I took today off from work because I figured that I’d be motivated to push harder yesterday if I knew I could lie in agony on my couch all day on Monday.
(Ok, that’s not totally true — we had originally planned on having a romantic weekend in Bar Harbor, and lack of funds killed that plan.)
I feel pretty normal today. Better today than I have after any other marathon. Generally, my feeling is that I have gotten better at recovering from distance running since my first marathon last year, even if I haven’t necessarily gotten much faster since that time.
And that was my goal, right? To be able to run marathons without having them totally drain all the energy out of my life?
I did 3 marathons in the past 6 months without having to run so many miles:
My average miles-per-week over that time was a little more than 26. That’s including the marathons themselves, and the taper weeks towards them. 26 miles per week, if you read much marathon training literature, is not running very many miles. That doesn’t count the cross training — walking, which I don’t log as faithfully, and cycling, but I know was more than the year before.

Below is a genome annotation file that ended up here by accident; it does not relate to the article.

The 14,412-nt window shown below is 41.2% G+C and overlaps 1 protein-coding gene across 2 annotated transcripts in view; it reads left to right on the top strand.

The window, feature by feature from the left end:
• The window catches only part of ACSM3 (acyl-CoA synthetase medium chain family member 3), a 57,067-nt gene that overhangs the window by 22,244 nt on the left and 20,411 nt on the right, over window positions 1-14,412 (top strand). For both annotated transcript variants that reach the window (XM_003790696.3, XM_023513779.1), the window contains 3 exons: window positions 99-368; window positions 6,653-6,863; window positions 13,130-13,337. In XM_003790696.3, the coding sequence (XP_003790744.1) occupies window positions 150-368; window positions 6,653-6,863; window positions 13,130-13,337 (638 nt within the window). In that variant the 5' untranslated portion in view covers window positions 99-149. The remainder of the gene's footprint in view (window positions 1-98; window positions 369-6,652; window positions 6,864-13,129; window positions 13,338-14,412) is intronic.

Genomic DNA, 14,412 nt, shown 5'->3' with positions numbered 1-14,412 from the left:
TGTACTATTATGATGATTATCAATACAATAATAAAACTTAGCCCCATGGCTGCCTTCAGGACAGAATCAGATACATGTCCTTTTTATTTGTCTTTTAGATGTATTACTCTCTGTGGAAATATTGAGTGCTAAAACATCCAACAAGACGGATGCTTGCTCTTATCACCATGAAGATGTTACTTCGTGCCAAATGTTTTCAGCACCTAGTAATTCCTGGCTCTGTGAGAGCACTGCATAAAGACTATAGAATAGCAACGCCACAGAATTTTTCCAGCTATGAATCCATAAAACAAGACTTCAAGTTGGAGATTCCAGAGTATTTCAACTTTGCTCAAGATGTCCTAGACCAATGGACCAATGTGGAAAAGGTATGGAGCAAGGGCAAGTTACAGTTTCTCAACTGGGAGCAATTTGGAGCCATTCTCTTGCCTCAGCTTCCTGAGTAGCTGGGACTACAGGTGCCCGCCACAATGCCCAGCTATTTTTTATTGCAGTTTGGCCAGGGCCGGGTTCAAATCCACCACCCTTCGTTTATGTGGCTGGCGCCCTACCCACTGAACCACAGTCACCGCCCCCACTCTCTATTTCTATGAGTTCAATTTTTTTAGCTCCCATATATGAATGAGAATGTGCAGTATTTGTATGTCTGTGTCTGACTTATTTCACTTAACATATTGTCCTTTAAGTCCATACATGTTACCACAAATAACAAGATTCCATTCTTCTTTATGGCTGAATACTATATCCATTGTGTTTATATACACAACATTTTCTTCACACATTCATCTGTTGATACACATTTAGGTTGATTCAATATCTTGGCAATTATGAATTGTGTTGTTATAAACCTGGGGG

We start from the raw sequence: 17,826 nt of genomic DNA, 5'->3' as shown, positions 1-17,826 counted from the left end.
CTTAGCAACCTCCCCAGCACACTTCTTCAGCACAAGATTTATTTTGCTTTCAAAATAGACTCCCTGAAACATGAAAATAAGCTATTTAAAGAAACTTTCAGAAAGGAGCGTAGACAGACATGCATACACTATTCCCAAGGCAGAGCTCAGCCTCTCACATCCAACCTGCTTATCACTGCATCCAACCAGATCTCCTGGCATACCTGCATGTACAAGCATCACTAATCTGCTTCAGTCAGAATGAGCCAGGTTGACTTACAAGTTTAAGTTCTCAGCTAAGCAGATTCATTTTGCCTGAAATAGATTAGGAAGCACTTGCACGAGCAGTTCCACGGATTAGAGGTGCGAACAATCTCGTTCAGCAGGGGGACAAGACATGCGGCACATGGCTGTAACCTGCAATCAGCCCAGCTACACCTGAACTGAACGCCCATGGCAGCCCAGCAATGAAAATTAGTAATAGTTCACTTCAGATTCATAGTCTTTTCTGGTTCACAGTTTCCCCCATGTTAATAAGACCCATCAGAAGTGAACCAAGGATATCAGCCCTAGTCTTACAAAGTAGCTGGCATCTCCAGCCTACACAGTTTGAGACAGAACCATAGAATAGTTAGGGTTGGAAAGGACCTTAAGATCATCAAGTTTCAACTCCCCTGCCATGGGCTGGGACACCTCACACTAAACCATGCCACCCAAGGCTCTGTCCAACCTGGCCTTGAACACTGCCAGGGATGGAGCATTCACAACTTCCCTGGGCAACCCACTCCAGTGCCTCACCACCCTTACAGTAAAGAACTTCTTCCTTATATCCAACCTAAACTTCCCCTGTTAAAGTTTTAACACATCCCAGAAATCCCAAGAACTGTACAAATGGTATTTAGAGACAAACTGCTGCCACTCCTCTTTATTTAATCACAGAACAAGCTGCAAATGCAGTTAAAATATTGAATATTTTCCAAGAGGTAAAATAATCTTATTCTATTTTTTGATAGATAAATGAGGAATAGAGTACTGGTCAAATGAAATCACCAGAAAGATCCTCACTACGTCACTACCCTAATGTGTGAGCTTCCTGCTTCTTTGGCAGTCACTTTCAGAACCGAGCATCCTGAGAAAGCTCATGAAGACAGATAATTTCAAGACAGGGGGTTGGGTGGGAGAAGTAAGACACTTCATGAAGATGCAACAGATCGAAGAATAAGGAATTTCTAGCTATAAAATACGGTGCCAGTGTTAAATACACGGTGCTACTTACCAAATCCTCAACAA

I’ve seen plenty of PRs this year, including in the marathon. I know I’m making great progress. And now I have two years of continuous running experience under my belt. I’ve probably run about 2,500 miles since I started the Couch to 5K in August of 2010.
So that’s a lot of accomplishments and I feel really great about them and have no regrets about my performance … so let me deconstruct where I think I went wrong with training this year and what I want to do different next year.
At the beginning of 2012, I was not ready to run more than 4 days a week. I was not ready to run two long runs on the weekends. I was just happy to prove to myself that I could a) follow a training plan of my own volition and b) recover fast enough to do it twice in two weeks.
And I did those things.
But next year I would really like to have a marathon where I can finish strong. Where I don’t tell myself “it’s a 20-mile warm-up with a 10K finish” and then get to the last 10K and say “actually, a 5K finish” and then get to the last mile and say, “you can’t walk now, there’s only 10 minutes of suffering left, tops.”
I’ve had 5Ks and 5-milers and half marathons where I could push the whole way through this year. But marathons were still “start with what I thought was conservative and find out that wasn’t conservative enough.”
26 miles a week is enough to finish a marathon but its not enough to get good at a marathon.
I don’t know what my next goal events are going to be and I suspect that it might not be a marathon. At least not for another several months.